But whenever I see him in a film, I do wonder whether he would have chosen City over Riverside if he'd had the chance.

And I think about the black kids who did decide to make their way up that steep hill, where they were greatly outnumbered by us pale kids. And I think, wow. What courage. More courage than even Mace Windu.

Thursday, June 18, 2020

COVIDiary: Back To Work. Sort of.

Almost three months to the day I returned to work on-site at Atlanta History Center. My hours are greatly reduced, but I'm not complaining.

When I finished my shift on March 11, there was talk - nothing definite - about closing down for a while because of the rapidly spreading coronavirus COVID-19. We'd spent a trepidacious month, handling money and credit cards without masks, gloves, or shields, though we tried to separate ourselves from visitors as much as possible, wash our hands like Lady Macbeth, and furiously wipe down surfaces of the most touchable surfaces like hand rails and door handles.

We knew this thing was different. We knew it was coming.

The center shut its doors to staff and visitors on March 13.We re-opened the 33-acre grounds and gardens Monday, June 15, to members and paying customers who we hoped would enjoy the chance to explore our historic outdoor spaces.

Armed with masks, hand sanitizer, and plenty of clever signage that reminded guests about safe-distancing, we opened the doors. No on-site ticket purchases keep us from handling cash or credit cards; everything must be reserved online beforehand. No paper guides or information to hand out, as maps must be accessed via QR codes on phones. We even offer an outdoor pop-up gift shop and an indoor cooling station for hot days.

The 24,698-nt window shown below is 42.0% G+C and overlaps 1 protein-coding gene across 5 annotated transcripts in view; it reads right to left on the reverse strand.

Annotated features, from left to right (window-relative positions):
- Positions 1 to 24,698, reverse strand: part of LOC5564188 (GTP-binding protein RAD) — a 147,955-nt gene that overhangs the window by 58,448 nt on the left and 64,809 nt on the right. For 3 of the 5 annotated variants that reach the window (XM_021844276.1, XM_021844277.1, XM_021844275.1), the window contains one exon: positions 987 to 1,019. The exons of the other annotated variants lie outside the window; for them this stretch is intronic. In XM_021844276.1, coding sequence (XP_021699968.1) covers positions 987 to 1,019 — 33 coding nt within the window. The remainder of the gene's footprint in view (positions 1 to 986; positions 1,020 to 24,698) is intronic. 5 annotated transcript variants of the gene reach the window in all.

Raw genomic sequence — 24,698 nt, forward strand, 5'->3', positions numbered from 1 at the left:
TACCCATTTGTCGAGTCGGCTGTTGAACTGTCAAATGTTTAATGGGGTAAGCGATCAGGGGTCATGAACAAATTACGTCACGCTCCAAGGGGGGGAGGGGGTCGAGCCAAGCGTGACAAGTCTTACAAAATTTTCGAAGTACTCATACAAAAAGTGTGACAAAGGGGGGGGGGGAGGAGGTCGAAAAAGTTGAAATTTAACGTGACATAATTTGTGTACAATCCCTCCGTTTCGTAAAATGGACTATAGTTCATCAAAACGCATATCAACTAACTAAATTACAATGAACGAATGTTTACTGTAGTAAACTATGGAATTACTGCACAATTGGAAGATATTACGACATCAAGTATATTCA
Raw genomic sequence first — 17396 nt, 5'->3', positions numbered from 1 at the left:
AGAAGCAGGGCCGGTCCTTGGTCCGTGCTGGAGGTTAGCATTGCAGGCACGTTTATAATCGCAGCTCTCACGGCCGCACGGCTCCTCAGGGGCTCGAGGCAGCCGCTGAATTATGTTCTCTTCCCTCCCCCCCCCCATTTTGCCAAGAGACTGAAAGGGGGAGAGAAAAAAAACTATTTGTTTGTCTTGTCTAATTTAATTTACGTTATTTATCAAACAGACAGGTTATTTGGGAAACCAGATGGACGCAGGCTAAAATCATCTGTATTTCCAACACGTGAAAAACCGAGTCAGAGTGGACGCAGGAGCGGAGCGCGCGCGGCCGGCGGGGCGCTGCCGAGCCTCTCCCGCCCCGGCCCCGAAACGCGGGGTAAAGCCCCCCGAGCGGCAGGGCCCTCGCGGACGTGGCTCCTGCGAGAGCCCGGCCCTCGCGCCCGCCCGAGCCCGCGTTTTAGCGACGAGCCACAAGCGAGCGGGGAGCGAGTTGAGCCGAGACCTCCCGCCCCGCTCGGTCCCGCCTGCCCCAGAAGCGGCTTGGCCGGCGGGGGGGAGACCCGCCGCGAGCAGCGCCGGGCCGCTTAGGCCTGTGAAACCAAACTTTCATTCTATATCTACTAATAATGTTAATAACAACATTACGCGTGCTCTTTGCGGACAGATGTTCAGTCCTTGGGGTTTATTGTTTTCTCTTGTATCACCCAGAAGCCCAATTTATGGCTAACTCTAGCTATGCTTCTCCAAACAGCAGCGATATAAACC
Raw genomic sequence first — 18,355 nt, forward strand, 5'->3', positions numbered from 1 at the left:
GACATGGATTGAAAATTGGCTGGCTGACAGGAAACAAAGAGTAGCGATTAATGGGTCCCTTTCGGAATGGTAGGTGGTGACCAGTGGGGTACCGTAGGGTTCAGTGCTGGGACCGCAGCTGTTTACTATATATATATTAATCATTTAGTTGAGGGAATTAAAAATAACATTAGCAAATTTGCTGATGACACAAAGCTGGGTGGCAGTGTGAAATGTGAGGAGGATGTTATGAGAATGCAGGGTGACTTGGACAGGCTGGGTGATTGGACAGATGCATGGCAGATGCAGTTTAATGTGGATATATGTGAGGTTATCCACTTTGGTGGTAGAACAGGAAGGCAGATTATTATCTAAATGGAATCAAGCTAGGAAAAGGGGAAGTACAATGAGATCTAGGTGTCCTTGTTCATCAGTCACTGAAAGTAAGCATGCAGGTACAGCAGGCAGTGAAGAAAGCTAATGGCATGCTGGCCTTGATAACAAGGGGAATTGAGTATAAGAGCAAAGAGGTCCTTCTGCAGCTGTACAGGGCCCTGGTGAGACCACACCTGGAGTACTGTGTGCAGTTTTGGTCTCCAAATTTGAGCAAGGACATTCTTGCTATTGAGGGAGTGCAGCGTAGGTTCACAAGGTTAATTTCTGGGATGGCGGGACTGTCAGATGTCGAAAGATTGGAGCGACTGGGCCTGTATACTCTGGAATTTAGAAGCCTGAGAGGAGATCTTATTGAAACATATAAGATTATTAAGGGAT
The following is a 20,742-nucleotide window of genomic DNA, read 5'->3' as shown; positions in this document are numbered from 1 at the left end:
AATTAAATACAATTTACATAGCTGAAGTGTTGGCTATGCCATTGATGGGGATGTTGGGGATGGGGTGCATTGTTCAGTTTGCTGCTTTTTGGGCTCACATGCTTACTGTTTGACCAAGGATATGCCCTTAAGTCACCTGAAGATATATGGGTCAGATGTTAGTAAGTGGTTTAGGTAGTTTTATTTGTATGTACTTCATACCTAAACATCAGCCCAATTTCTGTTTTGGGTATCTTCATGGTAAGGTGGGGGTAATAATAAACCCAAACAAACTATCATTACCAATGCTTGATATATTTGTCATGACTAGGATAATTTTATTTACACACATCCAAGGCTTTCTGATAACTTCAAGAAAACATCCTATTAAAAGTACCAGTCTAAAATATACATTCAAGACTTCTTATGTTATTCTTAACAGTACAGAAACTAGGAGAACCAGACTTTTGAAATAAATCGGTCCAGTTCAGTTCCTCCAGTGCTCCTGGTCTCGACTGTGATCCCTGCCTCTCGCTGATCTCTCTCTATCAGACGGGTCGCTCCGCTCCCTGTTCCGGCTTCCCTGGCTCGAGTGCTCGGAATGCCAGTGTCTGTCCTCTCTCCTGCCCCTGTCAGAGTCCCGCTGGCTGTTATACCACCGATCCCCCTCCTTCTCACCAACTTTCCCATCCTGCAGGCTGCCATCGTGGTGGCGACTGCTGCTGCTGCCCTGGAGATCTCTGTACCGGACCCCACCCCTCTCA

What I like most about the new system is getting to rotate around the various guest experience stations around campus throughout the day instead of just working the front desk or Cyclorama all day. So I might spend an hour or two at the shop, then move to the Swan House or Woods Family Cabin or one of the normally unsupervised open entry points like the Arbor or upper Swan Coach House drive. The day goes very fast.

Alas, visitors are very few at this point. I get it. Our biggest draws are the Cyclorama and the Swan House, both of which are closed to visitors right now. There's talk that everything will be opened up - with many safety guidelines and protocols - July 3, but we shall see.

It was great seeing co-workers, getting a lot of exercise (about 12,000 steps in a 6-7 hour shift), and enjoying the fresh air and gorgeous gardens. And it seems while all we humans were in hibernation, a family of foxes has made its home on the grounds and woods surrounding the Swan House - ma, pa, and four babes. I'm not so sure they're glad we're back but I'm hopeful we can respect each other's "habitat" for a while.

If everyone - staff and guests - will stick to the rules, we just might make this thing work.

Tuesday, June 09, 2020

A Century Celebration for the Best Daddy Ever

Yes, we're in the middle of a pandamic, racial turmoil, and a dodgy election, but I can't let June 10, 2020, pass without celebrating the 100th anniversary of my daddy's birth.

Born in Nashville and raised as a farm boy in Henrietta, he loved history (something I inherited from him) and Latin (which I did not inherit from him, though he begged me to take it since I had writer aspirations), but he did not love farming. His goal was to attend Vanderbilt, but that was out of the family's league, so a few years after high school, he joined the Navy.

Cutting to the chase, he landed at the Naval Air Station, Jacksonville, Florida, where he met a vivacious girl from Atlanta, Georgia, who was in the WAVES, and the rest is Frazier family history. So this rather reserved farm-boy-who-didn't-want-to-be-a-farm-boy from Nashville marries into the wild-and-wooly Bully Bartows from Atlanta, and they eventually settle in Chattanooga, Tennessee, midway between their two hometowns.

Along came four kids between 1944 and 1953 - two boys, then two girls - who got to grow up with the best daddy in the world.